TAMPA — After the lopsided loss to the Saints last week, Gerald McCoy's spirits were about as low as the sinking sun.
The Bucs rookie defensive tackle felt responsible for his team giving up 475 total yards in a 31-6 loss to the defending Super Bowl champions.
Worse yet, he appeared frustrated and confused over his role, recording only three tackles and completing his fifth pro game with a goose egg in the sack column.
But two days later, his phone rang, and the voice on the other end belonged to Sam Bradford, the Rams rookie quarterback and McCoy's teammate at Oklahoma.
"We just talked about life," said McCoy, 22. "The thing about this is, this game can be so overwhelming that when you get a chance to not talk about football, you take that opportunity."
A year ago, Bradford re-injured his throwing shoulder and had season-ending surgery, casting enormous doubts on his durability and future in the NFL. The former Heisman Trophy winner overcame that well enough to become the No. 1 overall pick and has led the surprising Rams to a 3-3 start.
Having both grown up in Oklahoma City, Bradford and McCoy have known each other since they started playing football but never competed against each other.
"It's going to be fun to face him," McCoy said, "seeing him living his dream and I'm living mine and we're playing against each other. It's going to be fun."
Fun. Now there's a word that has taken a hiatus from McCoy's vocabulary. That's what they had together when McCoy was a two-time captain of the Sooners and Bradford had just been named the best player in college football in 2008, the year Oklahoma played for the national championship. They grew close at OU and developed as two of the best players in the nation — with Bradford being picked No. 1 overall by the Rams and McCoy two picks later by Tampa Bay.
"It was awesome playing with Gerald," said Bradford, 22. "Gerald was definitely one of my favorite teammates. We had a great relationship just from the fact that we kind of knew each other before we got to Oklahoma.
"We did some things together before we got to OU, and Gerald's just such a great guy. He's got a great personality, he can make you laugh at any time, and he's a tremendous football player as well."
McCoy's respect for Bradford is genuine. How could you not be impressed with the way he has silenced the naysayers by playing every snap for the Rams at quarterback, dispelling pre-draft concerns that his shoulder was not healed. He has completed 133 of 234 passes (56.8 percent) for 1,357 yards with seven touchdowns and eight interceptions.
Especially considering the Rams' suspect offensive line and season-ending injuries to receivers Donnie Avery and Mark Clayton, Bradford has been as good as advertised, if not better. Last week, he led the Rams to an upset of the Chargers and their top-ranked defense by going 18-of-31 for 198 yards with a touchdown and no interceptions.
"He is the quarterback; he's playing well," McCoy said. "He makes those everyday rookie mistakes, but who doesn't? Once he gets it, he's going to be a force to be reckoned with. It's going to be scary because Sam is one of the most accurate quarterbacks I've ever seen. He just is, and that's what makes him so good.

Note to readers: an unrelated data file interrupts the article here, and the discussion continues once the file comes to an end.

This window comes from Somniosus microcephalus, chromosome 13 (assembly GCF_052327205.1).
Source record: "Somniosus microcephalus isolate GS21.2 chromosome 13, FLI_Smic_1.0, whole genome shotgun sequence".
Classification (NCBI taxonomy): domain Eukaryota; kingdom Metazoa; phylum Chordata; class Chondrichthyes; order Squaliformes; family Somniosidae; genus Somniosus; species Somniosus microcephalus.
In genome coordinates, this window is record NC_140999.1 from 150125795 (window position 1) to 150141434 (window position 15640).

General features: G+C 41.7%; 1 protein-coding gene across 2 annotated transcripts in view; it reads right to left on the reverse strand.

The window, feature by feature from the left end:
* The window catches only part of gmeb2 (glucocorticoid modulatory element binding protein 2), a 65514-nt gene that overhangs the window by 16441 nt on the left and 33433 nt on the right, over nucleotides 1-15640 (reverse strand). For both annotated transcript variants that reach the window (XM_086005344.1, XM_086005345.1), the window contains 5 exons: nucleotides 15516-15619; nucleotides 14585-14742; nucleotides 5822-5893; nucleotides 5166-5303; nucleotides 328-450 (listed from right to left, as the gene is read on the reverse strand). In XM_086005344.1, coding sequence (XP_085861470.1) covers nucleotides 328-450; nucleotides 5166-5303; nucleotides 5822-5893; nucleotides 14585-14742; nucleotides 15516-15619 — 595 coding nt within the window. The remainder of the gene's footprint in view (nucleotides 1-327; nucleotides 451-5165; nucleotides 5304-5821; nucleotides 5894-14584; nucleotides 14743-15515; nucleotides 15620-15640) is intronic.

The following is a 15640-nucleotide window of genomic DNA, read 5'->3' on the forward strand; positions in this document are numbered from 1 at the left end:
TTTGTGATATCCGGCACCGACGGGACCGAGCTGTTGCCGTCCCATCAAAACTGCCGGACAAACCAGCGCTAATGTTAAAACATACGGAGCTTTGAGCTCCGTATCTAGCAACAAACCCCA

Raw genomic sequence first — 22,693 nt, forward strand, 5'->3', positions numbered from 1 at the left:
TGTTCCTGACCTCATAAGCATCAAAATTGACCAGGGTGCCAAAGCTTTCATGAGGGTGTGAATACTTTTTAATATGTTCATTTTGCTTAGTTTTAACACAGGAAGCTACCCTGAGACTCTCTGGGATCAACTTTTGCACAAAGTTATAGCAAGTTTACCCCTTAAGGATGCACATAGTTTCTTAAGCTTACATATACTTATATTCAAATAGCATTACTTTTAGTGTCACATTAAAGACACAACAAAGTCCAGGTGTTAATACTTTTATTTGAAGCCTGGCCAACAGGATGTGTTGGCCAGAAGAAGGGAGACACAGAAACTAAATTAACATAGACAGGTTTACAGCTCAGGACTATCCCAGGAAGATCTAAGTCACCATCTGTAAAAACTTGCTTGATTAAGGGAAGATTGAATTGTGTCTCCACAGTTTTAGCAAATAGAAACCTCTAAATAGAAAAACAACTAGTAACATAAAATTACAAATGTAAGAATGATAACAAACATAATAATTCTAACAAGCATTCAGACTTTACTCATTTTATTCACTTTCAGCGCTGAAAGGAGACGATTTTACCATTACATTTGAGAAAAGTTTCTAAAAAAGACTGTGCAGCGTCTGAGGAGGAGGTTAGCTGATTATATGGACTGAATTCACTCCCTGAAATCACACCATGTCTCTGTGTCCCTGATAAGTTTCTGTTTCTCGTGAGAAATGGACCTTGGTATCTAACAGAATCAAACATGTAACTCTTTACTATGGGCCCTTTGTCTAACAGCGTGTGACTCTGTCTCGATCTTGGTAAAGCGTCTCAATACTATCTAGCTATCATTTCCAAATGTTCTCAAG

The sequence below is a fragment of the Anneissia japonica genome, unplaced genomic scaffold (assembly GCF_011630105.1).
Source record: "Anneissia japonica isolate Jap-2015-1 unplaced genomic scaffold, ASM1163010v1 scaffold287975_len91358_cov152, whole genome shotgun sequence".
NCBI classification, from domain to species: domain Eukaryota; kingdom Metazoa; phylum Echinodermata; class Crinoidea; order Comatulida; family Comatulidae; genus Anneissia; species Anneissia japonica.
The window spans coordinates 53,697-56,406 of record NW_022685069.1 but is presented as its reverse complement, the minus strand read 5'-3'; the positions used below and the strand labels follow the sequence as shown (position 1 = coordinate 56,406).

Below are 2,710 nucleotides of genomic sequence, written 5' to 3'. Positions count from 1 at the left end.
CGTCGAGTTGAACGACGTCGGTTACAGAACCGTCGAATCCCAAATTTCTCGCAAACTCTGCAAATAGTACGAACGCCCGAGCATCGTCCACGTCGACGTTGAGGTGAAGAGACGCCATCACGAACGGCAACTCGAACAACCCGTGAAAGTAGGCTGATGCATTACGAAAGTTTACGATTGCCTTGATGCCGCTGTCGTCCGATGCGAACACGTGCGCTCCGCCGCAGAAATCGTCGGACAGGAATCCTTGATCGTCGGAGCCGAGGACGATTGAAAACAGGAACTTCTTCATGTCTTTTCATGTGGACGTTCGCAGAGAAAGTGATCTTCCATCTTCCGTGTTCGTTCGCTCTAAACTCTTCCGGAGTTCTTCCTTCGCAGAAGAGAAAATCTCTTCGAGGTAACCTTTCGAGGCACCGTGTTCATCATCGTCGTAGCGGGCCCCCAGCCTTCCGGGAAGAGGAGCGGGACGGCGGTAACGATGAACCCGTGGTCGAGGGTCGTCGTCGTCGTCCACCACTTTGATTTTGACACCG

"We were pretty close (at Oklahoma). I've known Sam since little league. I knew him in high school. We were pretty close, and then we took some classes together, and of course we were on the same team (with the Sooners). We're pretty cool. I've never played against Sam ever. This will be my first time."
Of course, why they never faced off before today is a matter of some disagreement. McCoy insists that Bradford's youth football team was afraid to play his team.
"He can't duck and dodge us this time because it's on the schedule," McCoy said. "It's too late."
Bradford insists that McCoy's team switched leagues once he came aboard and that was the reason for not playing. Either way, McCoy has seen enough of him to know the concern about any perceived lack of toughness was inaccurate.
Bradford has taken a beating this season. He has been sacked 14 times in six games and knocked down on plenty of other occasions.
"He's a fighter," McCoy said. "The knock on Sam was that he can't take a hit. If anybody's been watching football this year, you've seen that he's been hit pretty hard. His helmet got knocked off this last game, but he keeps coming back and fighting. That's just the type of guy Sam is.
"He just fell on his shoulder wrong (in college). He falls on his shoulder wrong and now he can't take a hit? No, Sam's a tough guy, and he's really smart."
Fortunately for Bradford, the Bucs are last in the NFL with four sacks, all of them coming in Week 2 at Carolina.
"He's not getting gun shy," Bucs coach Raheem Morris said of Bradford. "That's what you look for in young quarterbacks. You look to see if they are looking at the rush or looking downfield. He is certainly looking downfield to deliver the big throw on you, and it's a credit to him and his development."
It might be fitting if McCoy's first NFL sack comes today against Bradford.
"I know he's licking his chops to get a shot on me," Bradford said. "He's already told me that. I'm sure that's something that he's looking forward to."